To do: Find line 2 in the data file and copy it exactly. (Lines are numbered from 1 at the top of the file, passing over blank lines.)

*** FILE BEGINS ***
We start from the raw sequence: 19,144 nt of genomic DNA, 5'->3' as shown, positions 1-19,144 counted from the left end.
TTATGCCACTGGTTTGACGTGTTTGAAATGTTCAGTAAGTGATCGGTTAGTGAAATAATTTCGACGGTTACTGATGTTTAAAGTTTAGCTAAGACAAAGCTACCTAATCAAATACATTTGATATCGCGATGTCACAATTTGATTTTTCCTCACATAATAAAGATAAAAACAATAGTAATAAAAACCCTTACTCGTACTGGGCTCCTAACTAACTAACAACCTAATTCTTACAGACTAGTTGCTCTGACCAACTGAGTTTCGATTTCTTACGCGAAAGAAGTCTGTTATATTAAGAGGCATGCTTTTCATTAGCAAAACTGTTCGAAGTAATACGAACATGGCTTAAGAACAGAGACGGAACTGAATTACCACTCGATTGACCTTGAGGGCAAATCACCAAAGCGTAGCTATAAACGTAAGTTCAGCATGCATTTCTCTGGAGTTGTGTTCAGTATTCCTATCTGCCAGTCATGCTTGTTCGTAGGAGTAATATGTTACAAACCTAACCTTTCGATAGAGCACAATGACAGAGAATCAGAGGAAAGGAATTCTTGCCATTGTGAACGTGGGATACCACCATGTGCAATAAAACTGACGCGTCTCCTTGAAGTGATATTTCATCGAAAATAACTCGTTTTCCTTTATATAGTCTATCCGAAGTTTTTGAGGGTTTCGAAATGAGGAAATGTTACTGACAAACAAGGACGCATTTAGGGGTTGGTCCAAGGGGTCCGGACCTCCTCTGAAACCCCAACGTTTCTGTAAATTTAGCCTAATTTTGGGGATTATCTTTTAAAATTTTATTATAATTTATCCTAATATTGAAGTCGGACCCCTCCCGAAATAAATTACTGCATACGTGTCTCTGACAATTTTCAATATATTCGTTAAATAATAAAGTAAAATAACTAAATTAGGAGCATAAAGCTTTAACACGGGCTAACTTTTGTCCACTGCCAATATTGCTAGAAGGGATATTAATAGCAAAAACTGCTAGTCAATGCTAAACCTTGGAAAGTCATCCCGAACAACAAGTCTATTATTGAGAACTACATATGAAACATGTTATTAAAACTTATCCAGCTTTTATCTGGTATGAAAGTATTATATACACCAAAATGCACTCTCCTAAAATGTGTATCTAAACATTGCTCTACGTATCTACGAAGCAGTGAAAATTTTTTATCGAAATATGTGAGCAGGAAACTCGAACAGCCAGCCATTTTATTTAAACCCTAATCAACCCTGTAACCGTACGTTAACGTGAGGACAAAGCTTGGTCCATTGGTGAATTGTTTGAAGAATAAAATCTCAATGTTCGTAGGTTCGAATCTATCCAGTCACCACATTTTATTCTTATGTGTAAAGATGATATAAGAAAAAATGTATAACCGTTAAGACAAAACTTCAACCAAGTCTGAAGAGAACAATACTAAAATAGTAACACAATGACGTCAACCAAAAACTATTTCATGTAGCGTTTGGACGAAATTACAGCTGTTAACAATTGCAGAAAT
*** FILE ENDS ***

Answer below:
TTATGCCACTGGTTTGACGTGTTTGAAATGTTCAGTAAGTGATCGGTTAGTGAAATAATTTCGACGGTTACTGATGTTTAAAGTTTAGCTAAGACAAAGCTACCTAATCAAATACATTTGATATCGCGATGTCACAATTTGATTTTTCCTCACATAATAAAGATAAAAACAATAGTAATAAAAACCCTTACTCGTACTGGGCTCCTAACTAACTAACAACCTAATTCTTACAGACTAGTTGCTCTGACCAACTGAGTTTCGATTTCTTACGCGAAAGAAGTCTGTTATATTAAGAGGCATGCTTTTCATTAGCAAAACTGTTCGAAGTAATACGAACATGGCTTAAGAACAGAGACGGAACTGAATTACCACTCGATTGACCTTGAGGGCAAATCACCAAAGCGTAGCTATAAACGTAAGTTCAGCATGCATTTCTCTGGAGTTGTGTTCAGTATTCCTATCTGCCAGTCATGCTTGTTCGTAGGAGTAATATGTTACAAACCTAACCTTTCGATAGAGCACAATGACAGAGAATCAGAGGAAAGGAATTCTTGCCATTGTGAACGTGGGATACCACCATGTGCAATAAAACTGACGCGTCTCCTTGAAGTGATATTTCATCGAAAATAACTCGTTTTCCTTTATATAGTCTATCCGAAGTTTTTGAGGGTTTCGAAATGAGGAAATGTTACTGACAAACAAGGACGCATTTAGGGGTTGGTCCAAGGGGTCCGGACCTCCTCTGAAACCCCAACGTTTCTGTAAATTTAGCCTAATTTTGGGGATTATCTTTTAAAATTTTATTATAATTTATCCTAATATTGAAGTCGGACCCCTCCCGAAATAAATTACTGCATACGTGTCTCTGACAATTTTCAATATATTCGTTAAATAATAAAGTAAAATAACTAAATTAGGAGCATAAAGCTTTAACACGGGCTAACTTTTGTCCACTGCCAATATTGCTAGAAGGGATATTAATAGCAAAAACTGCTAGTCAATGCTAAACCTTGGAAAGTCATCCCGAACAACAAGTCTATTATTGAGAACTACATATGAAACATGTTATTAAAACTTATCCAGCTTTTATCTGGTATGAAAGTATTATATACACCAAAATGCACTCTCCTAAAATGTGTATCTAAACATTGCTCTACGTATCTACGAAGCAGTGAAAATTTTTTATCGAAATATGTGAGCAGGAAACTCGAACAGCCAGCCATTTTATTTAAACCCTAATCAACCCTGTAACCGTACGTTAACGTGAGGACAAAGCTTGGTCCATTGGTGAATTGTTTGAAGAATAAAATCTCAATGTTCGTAGGTTCGAATCTATCCAGTCACCACATTTTATTCTTATGTGTAAAGATGATATAAGAAAAAATGTATAACCGTTAAGACAAAACTTCAACCAAGTCTGAAGAGAACAATACTAAAATAGTAACACAATGACGTCAACCAAAAACTATTTCATGTAGCGTTTGGACGAAATTACAGCTGTTAACAATTGCAGAAAT